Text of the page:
Members of the Cagayan de Oro Press Club and NUJP burned
Photo courtesy of Menzie Montes of Magnum Radyo 99.9 in Cagayan de Oro City.
NUJP lauds Cagayan de Oro press for unity vs red-tagging
( - May 28, 2019 - 10:06pm

MANILA, Philippines — Cagayan de Oro journalists on Monday pulled down and burned a banner accusing some in their ranks of supporting terrorists.

According to the National Union of Journalists of the Philippines, members of the Cagayan de Oro Press Club found a black streamer accusing the NUJP and other groups of being terrorists.

The banner was hung on the fence of the Press Freedom Monument at Vicente de Lara Park, where members of the media were to mark Press Freedom Week. They removed and burned the streamer in protest.

"The united community of independent Filipino journalists is capable of holding back the darkness that seeks to engulf us once again," NUJP said in a statement commending the Cagayan de Oro media for the show of unity.

"That the incident happened on the first day of Cagayan de Oro’s celebration of Press Freedom Week... indicates it was intended as a warning to all journalists to go easy on critical reportage and commentary," NUJP also said.

Despite the red-tagging incident, the NUJP lauded local media practitioners for “their show of unity against unrelenting efforts to suppress freedom of the press and of expression.”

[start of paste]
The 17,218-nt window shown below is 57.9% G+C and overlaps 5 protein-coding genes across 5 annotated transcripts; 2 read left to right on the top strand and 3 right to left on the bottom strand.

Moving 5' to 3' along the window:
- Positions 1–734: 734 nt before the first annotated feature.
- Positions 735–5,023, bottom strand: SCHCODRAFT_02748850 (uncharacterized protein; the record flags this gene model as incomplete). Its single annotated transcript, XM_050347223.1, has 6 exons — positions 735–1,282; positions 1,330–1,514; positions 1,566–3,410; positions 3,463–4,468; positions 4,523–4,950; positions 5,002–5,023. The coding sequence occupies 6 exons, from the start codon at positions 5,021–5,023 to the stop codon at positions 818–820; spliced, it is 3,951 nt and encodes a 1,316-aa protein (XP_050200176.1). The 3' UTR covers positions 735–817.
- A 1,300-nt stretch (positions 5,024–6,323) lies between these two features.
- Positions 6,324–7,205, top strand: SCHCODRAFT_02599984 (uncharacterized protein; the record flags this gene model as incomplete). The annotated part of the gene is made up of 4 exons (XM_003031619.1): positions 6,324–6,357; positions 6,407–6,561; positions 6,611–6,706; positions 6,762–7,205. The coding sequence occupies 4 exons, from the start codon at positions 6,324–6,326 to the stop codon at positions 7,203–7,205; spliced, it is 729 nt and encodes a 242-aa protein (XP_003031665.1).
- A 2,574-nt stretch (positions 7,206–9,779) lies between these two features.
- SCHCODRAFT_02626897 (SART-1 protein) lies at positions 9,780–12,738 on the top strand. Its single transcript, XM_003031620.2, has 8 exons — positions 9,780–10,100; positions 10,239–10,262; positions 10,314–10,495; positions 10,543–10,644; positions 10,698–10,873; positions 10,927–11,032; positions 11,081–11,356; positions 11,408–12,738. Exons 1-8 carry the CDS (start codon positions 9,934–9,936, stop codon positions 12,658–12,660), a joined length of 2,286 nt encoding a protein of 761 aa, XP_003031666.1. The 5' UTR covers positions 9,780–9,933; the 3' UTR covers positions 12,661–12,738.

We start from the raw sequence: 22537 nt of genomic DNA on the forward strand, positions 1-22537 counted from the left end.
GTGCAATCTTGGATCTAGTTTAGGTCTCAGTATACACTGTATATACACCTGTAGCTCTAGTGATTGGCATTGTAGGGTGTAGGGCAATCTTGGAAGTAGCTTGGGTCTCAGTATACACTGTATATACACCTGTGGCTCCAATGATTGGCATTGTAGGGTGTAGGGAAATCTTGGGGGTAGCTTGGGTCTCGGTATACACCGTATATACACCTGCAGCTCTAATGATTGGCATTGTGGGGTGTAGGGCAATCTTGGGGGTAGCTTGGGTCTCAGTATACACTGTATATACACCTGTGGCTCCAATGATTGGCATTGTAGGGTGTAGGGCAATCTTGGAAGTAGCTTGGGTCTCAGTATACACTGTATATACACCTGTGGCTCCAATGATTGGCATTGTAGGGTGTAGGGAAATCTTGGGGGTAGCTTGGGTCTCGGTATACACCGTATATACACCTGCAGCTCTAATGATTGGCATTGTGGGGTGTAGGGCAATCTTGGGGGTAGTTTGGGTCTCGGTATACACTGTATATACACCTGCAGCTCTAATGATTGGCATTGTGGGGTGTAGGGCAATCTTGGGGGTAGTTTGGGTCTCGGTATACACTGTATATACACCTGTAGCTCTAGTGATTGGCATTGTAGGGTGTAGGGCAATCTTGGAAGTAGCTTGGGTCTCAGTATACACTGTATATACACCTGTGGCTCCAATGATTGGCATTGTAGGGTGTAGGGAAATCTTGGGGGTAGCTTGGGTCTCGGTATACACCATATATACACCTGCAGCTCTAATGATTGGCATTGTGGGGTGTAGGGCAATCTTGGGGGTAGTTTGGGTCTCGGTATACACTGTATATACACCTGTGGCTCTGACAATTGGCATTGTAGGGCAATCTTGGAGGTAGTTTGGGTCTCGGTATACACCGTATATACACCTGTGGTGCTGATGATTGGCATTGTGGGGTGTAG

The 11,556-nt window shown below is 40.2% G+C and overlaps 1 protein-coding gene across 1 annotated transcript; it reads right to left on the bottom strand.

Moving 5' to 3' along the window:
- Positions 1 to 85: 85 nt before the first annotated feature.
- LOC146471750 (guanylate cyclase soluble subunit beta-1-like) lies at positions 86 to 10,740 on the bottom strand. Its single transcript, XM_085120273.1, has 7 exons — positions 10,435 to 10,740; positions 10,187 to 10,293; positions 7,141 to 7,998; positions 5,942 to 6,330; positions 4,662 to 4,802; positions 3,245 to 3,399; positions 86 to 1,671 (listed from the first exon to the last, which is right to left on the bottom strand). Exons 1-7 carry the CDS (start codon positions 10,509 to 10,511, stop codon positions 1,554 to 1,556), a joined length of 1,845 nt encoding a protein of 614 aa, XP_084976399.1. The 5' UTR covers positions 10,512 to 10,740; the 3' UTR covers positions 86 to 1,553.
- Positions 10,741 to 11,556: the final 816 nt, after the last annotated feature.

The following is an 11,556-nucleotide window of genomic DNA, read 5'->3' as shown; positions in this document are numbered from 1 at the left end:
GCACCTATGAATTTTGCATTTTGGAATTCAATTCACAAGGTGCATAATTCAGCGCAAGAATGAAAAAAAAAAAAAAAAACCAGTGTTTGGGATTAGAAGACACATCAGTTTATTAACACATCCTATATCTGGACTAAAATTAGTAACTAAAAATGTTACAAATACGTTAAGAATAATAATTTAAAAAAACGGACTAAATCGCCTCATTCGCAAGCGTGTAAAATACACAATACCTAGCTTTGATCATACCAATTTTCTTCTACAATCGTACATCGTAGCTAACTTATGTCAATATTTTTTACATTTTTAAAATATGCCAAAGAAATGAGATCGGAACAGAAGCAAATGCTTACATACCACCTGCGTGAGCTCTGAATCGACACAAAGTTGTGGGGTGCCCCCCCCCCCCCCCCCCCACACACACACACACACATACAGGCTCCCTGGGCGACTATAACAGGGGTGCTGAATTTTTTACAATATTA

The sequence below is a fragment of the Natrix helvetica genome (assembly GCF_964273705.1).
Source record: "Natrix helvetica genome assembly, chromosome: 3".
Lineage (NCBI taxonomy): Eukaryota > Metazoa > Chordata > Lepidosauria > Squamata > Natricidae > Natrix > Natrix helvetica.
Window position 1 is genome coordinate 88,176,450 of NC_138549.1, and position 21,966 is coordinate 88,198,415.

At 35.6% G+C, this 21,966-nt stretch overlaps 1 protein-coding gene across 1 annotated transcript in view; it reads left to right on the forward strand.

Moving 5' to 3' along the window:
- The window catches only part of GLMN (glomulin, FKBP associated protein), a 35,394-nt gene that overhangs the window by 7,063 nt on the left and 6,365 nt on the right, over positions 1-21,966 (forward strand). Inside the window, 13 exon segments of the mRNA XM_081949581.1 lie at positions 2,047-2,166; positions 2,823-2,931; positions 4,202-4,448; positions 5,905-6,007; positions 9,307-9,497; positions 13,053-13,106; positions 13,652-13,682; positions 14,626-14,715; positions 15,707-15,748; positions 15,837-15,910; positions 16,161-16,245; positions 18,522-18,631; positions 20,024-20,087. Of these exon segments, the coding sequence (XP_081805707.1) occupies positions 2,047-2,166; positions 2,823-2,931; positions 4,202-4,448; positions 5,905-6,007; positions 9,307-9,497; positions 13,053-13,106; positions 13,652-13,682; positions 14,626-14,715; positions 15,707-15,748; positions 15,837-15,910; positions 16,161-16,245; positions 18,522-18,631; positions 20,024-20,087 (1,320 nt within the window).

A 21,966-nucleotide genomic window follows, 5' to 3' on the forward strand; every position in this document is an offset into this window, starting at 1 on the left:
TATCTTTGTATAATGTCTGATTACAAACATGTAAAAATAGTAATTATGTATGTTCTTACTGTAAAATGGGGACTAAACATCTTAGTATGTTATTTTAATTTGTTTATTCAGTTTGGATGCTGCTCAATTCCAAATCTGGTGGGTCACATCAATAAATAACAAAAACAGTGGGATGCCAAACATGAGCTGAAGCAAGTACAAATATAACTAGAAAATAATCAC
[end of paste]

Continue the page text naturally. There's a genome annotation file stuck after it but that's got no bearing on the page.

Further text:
"We condemn the red-tagging of the NUJP," Uriel Quilinguing, a former president of the COPC as well as a former chairman of NUJP-Cagayan de Oro, said in a media alert on Monday.

"A critical press serves the public interest and should therefore not be subjected to attacks," Pamela Jay Oria, chair of the NUJP-Cagayan de Oro chapter, also said Monday.


Members of the Cagayan de Oro press have previously been "red-tagged" or labelled as communist rebels.

This is not the first incident of red-tagging that was directed towards the NUJP.

In December 2018, NUJP, along with the League of Filipino Students, College Editors Guild of the Philippines and Students Christian Movement of the Philippines, were accused of being “legal fronts” of the Communist Party of the Philippines. These groups are also among those mentioned on the banner found on Monday.

Just earlier this year, the NUJP also found itself accused in tabloid reports of having links to the Communist Party of the Philippines-New People's Army-National Democratic Front.

And attacks on journalists are not new.  As of the beginning of the year, 12 journalists have been killed since President Rodrigo Duterte took office in 2016.

In April, a "matrix" linked media organizations Rappler, Vera Files, and the Philippine Center for Investigative Journalism in an alleged plot to oust President Rodrigo Duterte. Pressed to show proof of the supposed conspiracy, the Palace said it was "totally unnecessary" to do so.

"The matrix shows that there is an ouster plot. It is just a plot, a plan, an idea,” Palace spokesman Salvador Panelo said earlier this month. — intern Michelle Co

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